We use the term Test Coverage to describe how much of the code is actually tested, but what does 100% "test coverage" really mean? Do you test every method? Every possible path the user could take through your application? Every possible way that any logical branch (e.g. an if statement) of your code can be run? You will always need to compromise between an acceptable level of coverage and the complexity (and time) costs of implementing a highly granular test suite.

Some ways of thinking about test coverage dive in deeper than you need to remember, but should give you a healthy respect for how much people have thought about testing over the years. Borrowing heavily from Wikipedia:

  • Function Coverage — Has each function or subroutine been called?
  • Statement Coverage — Has each statement been executed?
  • Branch Coverage — Has each branch of each control structure been executed?
  • Decision Coverage — Has every possible decision in the program been tested? Similar but not identical to branch coverage.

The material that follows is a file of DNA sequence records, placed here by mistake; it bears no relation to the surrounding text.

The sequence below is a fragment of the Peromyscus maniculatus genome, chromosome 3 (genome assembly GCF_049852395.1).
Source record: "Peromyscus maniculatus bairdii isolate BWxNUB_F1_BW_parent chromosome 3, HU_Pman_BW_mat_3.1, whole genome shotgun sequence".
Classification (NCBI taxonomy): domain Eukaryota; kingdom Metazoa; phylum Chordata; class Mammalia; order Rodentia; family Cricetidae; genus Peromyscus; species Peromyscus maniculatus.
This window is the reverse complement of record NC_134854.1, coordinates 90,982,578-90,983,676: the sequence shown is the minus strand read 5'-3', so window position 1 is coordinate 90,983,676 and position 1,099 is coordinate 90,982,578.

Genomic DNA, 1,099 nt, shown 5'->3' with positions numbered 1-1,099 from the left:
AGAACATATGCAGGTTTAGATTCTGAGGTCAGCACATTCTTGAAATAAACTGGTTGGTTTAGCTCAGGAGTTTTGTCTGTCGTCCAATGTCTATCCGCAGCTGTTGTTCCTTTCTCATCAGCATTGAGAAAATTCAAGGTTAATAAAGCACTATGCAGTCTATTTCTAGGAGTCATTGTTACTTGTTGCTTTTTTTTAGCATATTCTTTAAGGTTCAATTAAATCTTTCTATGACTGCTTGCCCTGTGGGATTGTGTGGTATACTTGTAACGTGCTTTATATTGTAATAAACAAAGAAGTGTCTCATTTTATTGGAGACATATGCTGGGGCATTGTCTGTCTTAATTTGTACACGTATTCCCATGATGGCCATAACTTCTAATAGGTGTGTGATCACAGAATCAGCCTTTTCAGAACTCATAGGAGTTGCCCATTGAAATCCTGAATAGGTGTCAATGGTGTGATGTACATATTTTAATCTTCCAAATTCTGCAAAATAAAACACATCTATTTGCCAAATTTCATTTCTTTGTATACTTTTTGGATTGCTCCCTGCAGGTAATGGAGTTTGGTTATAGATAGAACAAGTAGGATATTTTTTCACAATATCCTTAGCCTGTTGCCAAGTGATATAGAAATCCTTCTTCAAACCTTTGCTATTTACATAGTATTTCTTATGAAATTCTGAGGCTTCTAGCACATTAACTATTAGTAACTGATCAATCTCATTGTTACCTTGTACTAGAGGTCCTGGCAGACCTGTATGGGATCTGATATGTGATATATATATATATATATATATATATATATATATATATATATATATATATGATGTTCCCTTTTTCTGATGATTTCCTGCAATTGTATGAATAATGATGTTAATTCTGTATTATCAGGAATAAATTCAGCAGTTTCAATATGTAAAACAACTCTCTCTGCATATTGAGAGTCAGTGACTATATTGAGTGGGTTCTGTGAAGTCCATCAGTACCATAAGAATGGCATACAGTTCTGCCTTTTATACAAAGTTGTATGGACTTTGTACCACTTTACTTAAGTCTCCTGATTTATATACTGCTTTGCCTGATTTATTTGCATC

• Condition Coverage — Has every boolean sub-expression been both true and false?
  • State Coverage — Has each state in a finite-state machine been reached?
  • Parameter Value Coverage — In a method taking parameters, have all the common values for those parameters been tried?

In a web environment, there are also a variety of simulation tests that can be run. You not only test the methods of your application on a specific level, but you can "fire hose test" the whole application by throwing thousands of requests at it per second and see what breaks first.

That's a lot of testing!

Testing Levels

There are also different levels of testing. Starting as specific as possible and getting more general, they are listed below: